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    What I would like to see is techno bajillionaires like Mr. Gates, Mr. Zuckerberg, etc. to spend a tiny, tiny amount of time and money (for them) to create a non-profit IT Support organisation (in partnership with, for example, TeamViewer) specifically for elderly/disabled/disadvantaged people who, for whatever reason (cost, distance, etc.), just don't have the all-important access to free IT support that they need in order to keep in contact with family, friends and other support.

    In my mind it's simply a case of 'giving back'.

    WSL is amazing IMO... but, unfortunately, often has its limitations in the amount of support it can offer to people supporting other people.

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  14. #12
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    It has been a week since I posted my request and I want to thank all the people who have posted for their thoughts and ideas. I have begun to develop a game plan now and will be implementing many of these ideas into it. It will be a work in process for some time, I am sure, and I hope more ideas keep coming.

    I was particularly intrigued by Rick Corbett’s post. It makes me wonder how this community could do something like a reverse “crowd source” to those techno bajillionaires, as Rick so aptly put it. By and large, they are probably good people who might just take up the challenge if they knew about it. Any ideas on that?

    Again, I thank you all and will continue to look for ideas.
    Seattlerust

  15. #13
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    Quote Originally Posted by jwitalka View Post
    My job as IT support for my wife got considerably simpler once I got her an Ipad. Her usage is mainly email and games and occasionally photos. Not totally without issues but an order of magnitude less than Windows.

    Jerry
    Exactly our experience. My wife got an iPad and quit using her Windows Vista machine completely a couple years ago. I also have an iPad but also a Win 10 HP desktop that I am very happy with.

    I am now trying to get her used to an Android smartphone. iPhone prices are ridiculous!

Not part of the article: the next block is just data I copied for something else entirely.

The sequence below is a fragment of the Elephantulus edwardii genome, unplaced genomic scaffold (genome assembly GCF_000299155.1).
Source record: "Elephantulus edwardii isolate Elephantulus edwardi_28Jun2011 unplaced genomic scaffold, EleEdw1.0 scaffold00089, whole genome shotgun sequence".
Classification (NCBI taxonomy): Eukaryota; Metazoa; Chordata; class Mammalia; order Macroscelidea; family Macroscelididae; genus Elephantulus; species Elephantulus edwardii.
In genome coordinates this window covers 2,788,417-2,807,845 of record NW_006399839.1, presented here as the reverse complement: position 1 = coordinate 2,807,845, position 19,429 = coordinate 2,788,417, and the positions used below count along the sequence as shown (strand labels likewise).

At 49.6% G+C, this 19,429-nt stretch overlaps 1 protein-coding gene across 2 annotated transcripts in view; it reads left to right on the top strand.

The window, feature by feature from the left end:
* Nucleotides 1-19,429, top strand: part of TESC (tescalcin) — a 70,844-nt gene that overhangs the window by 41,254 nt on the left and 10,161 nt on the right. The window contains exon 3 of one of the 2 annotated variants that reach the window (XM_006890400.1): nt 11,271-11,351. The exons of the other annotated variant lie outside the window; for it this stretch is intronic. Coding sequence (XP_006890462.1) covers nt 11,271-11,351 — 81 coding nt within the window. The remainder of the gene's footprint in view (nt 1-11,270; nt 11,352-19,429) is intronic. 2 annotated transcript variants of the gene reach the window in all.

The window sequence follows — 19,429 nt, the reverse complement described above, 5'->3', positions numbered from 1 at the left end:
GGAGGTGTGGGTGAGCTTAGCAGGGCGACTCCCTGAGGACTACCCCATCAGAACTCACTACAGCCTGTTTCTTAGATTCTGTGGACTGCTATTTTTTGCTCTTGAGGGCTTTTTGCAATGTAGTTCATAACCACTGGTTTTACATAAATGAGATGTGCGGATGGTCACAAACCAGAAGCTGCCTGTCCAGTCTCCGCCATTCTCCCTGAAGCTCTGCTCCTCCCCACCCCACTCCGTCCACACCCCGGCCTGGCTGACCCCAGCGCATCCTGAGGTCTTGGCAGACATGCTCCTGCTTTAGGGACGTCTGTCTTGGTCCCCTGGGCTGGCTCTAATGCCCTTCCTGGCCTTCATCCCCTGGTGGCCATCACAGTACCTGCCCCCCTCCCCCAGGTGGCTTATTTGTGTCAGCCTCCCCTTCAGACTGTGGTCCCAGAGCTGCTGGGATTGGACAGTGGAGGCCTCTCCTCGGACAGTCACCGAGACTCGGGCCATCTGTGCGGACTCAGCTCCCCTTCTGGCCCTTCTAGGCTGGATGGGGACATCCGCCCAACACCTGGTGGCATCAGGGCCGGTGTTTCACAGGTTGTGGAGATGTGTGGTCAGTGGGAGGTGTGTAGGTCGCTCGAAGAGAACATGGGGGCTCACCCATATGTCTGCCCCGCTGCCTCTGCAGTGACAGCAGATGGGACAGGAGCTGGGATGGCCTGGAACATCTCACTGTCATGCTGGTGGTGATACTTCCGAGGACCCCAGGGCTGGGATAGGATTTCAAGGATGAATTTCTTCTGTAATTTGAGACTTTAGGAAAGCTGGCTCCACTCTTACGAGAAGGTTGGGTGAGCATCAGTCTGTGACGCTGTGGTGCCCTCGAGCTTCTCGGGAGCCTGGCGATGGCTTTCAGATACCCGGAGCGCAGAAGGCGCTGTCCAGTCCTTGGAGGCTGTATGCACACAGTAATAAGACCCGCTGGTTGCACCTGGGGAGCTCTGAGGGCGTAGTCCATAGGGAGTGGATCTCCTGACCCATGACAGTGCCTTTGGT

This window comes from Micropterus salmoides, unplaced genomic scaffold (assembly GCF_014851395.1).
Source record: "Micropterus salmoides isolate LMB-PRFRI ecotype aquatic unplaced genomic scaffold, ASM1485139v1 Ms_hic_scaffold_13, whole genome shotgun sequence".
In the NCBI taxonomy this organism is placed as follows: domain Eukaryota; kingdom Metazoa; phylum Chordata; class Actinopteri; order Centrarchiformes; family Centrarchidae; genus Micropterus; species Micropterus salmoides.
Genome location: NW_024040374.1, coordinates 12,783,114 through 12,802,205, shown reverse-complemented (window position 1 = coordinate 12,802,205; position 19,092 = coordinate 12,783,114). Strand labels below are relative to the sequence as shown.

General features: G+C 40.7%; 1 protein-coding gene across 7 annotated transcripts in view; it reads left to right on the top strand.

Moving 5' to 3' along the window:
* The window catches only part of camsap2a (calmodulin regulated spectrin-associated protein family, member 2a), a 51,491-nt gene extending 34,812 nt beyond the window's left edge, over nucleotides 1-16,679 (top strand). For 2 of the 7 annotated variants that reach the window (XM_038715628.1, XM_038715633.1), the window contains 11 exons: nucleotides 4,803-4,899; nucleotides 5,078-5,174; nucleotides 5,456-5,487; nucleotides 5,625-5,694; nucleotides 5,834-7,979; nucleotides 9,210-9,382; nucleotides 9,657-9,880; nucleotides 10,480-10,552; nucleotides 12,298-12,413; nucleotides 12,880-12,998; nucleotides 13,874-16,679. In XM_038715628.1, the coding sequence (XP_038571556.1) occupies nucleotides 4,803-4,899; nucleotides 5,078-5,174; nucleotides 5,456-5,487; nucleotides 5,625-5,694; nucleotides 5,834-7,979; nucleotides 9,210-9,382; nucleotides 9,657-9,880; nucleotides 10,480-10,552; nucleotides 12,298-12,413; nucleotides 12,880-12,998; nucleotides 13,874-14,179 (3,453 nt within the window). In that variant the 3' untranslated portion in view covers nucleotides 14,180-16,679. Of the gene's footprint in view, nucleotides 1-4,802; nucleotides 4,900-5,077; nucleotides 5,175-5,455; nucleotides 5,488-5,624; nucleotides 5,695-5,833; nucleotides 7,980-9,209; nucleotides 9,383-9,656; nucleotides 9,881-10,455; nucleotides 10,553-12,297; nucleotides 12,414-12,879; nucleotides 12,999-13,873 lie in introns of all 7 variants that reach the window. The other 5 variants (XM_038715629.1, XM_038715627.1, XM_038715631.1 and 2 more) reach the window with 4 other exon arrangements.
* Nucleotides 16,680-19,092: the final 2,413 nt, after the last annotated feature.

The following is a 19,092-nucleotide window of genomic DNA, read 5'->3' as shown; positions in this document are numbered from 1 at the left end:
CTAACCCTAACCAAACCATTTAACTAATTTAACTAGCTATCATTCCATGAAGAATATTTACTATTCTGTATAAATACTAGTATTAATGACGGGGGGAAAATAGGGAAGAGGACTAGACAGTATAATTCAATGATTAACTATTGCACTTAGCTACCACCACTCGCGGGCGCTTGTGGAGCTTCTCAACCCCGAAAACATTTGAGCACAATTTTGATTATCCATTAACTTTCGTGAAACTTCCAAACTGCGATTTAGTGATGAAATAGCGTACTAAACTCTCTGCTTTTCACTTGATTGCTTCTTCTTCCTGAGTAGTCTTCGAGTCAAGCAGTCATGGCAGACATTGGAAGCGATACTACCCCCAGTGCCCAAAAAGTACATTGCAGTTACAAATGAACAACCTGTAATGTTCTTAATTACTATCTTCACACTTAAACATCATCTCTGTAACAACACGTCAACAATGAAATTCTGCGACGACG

16. #14
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    I am an old person, well relatively at 75. I recommend to any elderly asking me what to do.......I know this will be heresy but.......I recommend Chromebook. It's about as bullet proof as they come. To get around the small screen you only need to HDMI to a larger one if you need a larger screen.

  17. #15
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    I know this will be heresy but.......I recommend Chromebook.
    Not heresy at all! If you listen to your customers and respond to their needs, I take that as an unalloyed good. If Chromebook is a good answer there's no need to apologize for it.

    One thing that does bother me about the modern computing world. For some seniors, they come from a safer and more protected world. They were raised at a time when authority figures were trusted and respected. Bad people were easy to identify and stay away from. Many such seniors aren't equipped with the danger detectors needed online today. They don't have proper B.S. detectors and they aren't cynical enough to ask, "could this be a fraud?" when they are asked for money, personal information, and the like.

    The one thing that we lack, entirely, is a "safe zone" online. A place where seniors can do what they want without being harassed by people who only mean them harm. Come to think of it, the same could be said for children and special needs individuals.

    From what I've observed, the seniors on this site are pretty savvy. They don't necessarily need this kind of protection.